Scott Greytak, director of advocacy for Transparency International US explains that Russia’s war in Ukraine and the revelations of the Pandora Papers and other investigative reporting ventures have shed vital light on the role that gatekeepers play in aiding the movement of dirty money into the US financial system. “This is the most consequential anti-money laundering and anti-corruption law passed since 9/11, and it meets the immediate moment of being able to track, detect, and prevent dirty money from flowing into the country,” Greytak says.
In the coming months, the Senate is expected to pass its own version of the NDAA and would need to agree in a conference committee with the House on terms of the final bill. “I think we can expect significant bipartisan support for the ENABLERS Act in the Senate as well, and I think it stands a very good chance of remaining through conference and into the final bill,” Greytak adds.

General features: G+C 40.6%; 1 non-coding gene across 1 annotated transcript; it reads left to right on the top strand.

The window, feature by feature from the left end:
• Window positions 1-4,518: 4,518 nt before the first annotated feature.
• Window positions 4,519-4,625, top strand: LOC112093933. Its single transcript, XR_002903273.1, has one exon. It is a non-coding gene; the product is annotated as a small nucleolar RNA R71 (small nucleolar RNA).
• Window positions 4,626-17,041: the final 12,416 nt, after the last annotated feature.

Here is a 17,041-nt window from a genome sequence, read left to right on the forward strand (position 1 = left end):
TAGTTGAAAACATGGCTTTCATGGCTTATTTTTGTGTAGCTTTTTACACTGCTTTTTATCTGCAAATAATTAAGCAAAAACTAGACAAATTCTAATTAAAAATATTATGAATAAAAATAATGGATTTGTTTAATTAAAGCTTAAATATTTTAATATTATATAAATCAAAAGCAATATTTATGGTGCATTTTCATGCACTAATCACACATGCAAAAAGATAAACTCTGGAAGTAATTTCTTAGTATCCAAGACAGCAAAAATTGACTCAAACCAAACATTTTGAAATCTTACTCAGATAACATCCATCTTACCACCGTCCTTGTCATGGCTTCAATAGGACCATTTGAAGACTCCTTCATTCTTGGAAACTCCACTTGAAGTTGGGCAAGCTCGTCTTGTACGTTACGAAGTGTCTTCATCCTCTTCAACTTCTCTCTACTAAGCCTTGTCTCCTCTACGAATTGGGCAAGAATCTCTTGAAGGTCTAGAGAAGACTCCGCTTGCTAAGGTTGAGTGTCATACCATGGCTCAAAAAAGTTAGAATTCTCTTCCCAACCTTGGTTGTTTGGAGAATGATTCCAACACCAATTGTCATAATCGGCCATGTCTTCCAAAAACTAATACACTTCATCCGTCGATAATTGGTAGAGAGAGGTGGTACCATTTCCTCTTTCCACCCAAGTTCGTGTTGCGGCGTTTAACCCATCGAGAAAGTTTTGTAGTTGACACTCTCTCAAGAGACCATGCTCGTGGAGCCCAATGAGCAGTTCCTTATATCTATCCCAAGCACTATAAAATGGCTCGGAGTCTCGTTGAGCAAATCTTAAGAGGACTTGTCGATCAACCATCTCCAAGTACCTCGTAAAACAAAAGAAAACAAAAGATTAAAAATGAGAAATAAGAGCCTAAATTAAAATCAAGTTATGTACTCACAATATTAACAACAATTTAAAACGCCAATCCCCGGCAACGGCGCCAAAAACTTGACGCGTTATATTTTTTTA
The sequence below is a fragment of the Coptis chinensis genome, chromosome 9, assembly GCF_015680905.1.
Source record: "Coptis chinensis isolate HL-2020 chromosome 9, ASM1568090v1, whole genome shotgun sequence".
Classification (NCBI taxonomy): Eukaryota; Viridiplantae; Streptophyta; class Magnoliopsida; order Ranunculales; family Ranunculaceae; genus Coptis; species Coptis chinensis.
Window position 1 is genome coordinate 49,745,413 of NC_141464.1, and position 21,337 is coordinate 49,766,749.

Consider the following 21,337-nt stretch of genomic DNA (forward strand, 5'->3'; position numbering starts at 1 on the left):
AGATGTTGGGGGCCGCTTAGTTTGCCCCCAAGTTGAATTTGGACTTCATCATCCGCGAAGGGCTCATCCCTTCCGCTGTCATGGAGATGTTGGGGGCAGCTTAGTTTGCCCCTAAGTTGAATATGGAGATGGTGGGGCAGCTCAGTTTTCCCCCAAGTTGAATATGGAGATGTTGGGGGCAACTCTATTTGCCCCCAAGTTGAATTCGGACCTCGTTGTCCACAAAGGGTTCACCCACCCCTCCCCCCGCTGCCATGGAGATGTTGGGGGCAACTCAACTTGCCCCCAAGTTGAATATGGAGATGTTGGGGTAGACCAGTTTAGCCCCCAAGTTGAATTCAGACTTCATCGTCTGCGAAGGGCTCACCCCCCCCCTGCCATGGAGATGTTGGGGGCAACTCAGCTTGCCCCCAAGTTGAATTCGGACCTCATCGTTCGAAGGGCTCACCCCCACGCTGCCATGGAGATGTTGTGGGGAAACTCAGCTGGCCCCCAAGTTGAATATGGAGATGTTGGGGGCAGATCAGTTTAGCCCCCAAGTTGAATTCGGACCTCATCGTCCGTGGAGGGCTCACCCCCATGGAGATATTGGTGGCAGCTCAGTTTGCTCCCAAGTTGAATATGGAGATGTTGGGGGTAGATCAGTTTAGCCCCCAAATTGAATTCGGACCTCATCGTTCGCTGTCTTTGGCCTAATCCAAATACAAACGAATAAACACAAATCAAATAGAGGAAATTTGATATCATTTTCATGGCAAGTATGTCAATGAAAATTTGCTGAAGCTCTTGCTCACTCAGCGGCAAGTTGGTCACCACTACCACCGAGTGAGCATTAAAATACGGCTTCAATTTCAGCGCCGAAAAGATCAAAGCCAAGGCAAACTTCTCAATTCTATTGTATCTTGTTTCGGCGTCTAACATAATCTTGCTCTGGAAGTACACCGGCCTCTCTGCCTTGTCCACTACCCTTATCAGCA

The bottom line
Although some version of the ENABLERS Act will likely be enacted by Congress, the precise language of the legislation may be far from final, and lobbyists will likely be lining up to push back against rules proposed by FinCEN.
Still, the industries and professions named — or in some cases vaguely hinted at — in the House bill would be wise to begin weighing comments for submission to FinCEN during the rulemaking process. They also may wish to begin planning for due diligence requirements and potentially other AML obligations that may be in their future.